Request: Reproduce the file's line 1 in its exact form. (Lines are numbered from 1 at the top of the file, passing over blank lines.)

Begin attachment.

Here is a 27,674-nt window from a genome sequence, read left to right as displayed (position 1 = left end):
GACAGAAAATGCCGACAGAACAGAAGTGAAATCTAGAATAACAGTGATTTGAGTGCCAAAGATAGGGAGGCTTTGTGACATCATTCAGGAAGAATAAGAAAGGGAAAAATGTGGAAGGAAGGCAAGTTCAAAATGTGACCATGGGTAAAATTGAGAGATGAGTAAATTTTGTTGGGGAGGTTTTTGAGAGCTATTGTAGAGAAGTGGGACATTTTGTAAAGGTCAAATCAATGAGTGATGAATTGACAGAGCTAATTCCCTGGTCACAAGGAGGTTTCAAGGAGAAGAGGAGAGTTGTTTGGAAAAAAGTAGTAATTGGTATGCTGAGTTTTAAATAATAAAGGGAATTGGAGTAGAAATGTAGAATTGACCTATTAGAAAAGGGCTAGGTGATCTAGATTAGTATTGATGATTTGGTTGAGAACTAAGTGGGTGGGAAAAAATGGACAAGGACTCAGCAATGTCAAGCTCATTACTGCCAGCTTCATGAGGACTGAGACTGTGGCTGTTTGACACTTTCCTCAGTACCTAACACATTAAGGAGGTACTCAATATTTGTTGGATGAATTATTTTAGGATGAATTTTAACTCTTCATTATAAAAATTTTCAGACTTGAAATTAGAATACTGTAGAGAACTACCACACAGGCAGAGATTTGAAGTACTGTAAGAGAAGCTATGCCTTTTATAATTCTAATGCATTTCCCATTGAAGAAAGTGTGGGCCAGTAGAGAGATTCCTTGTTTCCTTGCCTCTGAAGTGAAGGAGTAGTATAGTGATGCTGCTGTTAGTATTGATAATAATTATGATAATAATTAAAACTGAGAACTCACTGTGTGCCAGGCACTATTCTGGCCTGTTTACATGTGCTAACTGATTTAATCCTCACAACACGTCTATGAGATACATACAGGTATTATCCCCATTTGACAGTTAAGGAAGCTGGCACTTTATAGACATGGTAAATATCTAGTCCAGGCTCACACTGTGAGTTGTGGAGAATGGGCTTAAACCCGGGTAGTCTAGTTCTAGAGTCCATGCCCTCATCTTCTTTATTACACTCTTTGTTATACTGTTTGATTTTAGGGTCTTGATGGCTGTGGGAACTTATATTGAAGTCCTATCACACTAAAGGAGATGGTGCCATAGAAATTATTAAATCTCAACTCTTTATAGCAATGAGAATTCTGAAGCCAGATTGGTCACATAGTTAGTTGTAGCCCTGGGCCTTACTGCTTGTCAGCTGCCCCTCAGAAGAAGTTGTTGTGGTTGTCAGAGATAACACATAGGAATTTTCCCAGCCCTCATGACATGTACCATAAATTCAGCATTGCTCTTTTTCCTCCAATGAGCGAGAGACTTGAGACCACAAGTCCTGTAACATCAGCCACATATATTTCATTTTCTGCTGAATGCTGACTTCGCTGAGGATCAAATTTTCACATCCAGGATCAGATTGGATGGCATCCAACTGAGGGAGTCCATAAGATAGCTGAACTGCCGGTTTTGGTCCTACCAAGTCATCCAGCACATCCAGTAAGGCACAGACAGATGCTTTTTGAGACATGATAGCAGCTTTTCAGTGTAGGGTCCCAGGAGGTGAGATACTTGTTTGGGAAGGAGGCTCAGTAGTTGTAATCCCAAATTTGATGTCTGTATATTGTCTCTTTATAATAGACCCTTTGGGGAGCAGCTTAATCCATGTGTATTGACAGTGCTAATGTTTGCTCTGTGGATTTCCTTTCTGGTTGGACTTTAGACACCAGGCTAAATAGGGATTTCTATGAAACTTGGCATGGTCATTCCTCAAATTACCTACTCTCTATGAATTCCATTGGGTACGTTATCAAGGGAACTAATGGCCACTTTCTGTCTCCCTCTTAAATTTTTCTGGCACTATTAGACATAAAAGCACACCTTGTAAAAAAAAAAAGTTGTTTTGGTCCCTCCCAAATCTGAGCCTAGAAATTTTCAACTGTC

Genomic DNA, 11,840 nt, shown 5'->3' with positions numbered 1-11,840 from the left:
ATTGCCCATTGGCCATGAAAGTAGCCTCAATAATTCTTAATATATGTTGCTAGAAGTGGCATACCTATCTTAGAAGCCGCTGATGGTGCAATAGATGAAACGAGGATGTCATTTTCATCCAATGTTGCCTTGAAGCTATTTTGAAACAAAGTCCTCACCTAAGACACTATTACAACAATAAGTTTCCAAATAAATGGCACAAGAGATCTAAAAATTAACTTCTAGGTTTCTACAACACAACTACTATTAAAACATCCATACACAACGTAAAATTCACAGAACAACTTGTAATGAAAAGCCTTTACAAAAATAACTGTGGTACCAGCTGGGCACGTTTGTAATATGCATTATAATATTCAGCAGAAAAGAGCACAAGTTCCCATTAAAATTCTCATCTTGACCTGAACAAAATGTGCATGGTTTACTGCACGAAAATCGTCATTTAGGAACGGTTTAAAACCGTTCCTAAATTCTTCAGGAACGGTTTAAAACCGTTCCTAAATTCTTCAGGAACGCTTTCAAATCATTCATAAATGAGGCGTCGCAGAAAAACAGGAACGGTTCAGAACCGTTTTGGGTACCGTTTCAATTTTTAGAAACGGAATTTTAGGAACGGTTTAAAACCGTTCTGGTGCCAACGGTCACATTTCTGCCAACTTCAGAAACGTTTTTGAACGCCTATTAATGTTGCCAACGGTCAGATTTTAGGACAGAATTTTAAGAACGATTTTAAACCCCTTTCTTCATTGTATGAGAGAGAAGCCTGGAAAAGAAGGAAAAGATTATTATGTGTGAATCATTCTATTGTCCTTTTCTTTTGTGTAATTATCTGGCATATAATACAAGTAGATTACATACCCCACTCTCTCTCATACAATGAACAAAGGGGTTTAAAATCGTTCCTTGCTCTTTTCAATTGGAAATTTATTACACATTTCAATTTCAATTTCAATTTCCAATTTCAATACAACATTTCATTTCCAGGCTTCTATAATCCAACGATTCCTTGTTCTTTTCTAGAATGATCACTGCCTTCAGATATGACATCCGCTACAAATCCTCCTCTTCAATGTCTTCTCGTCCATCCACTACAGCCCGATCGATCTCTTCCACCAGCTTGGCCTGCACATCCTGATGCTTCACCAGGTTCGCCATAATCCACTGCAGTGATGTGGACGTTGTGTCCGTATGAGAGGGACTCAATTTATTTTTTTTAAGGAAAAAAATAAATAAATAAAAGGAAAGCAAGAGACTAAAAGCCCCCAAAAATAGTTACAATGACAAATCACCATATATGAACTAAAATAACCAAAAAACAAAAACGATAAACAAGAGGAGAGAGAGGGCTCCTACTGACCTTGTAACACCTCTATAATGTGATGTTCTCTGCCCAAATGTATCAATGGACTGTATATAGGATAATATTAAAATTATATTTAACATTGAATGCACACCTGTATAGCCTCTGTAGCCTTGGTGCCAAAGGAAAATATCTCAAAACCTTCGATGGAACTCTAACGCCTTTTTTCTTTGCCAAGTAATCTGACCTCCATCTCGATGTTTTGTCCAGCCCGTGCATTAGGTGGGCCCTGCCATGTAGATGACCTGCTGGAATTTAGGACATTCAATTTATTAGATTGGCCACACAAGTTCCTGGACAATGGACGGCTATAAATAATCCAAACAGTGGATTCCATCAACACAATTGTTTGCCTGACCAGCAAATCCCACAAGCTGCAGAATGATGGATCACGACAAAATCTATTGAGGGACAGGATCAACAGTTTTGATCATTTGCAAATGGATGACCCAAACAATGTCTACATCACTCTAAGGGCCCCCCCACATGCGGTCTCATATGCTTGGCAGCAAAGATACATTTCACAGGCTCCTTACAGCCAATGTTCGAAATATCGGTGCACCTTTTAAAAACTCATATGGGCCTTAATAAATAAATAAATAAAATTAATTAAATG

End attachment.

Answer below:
Here is a 27,674-nt window from a genome sequence, read left to right as displayed (position 1 = left end):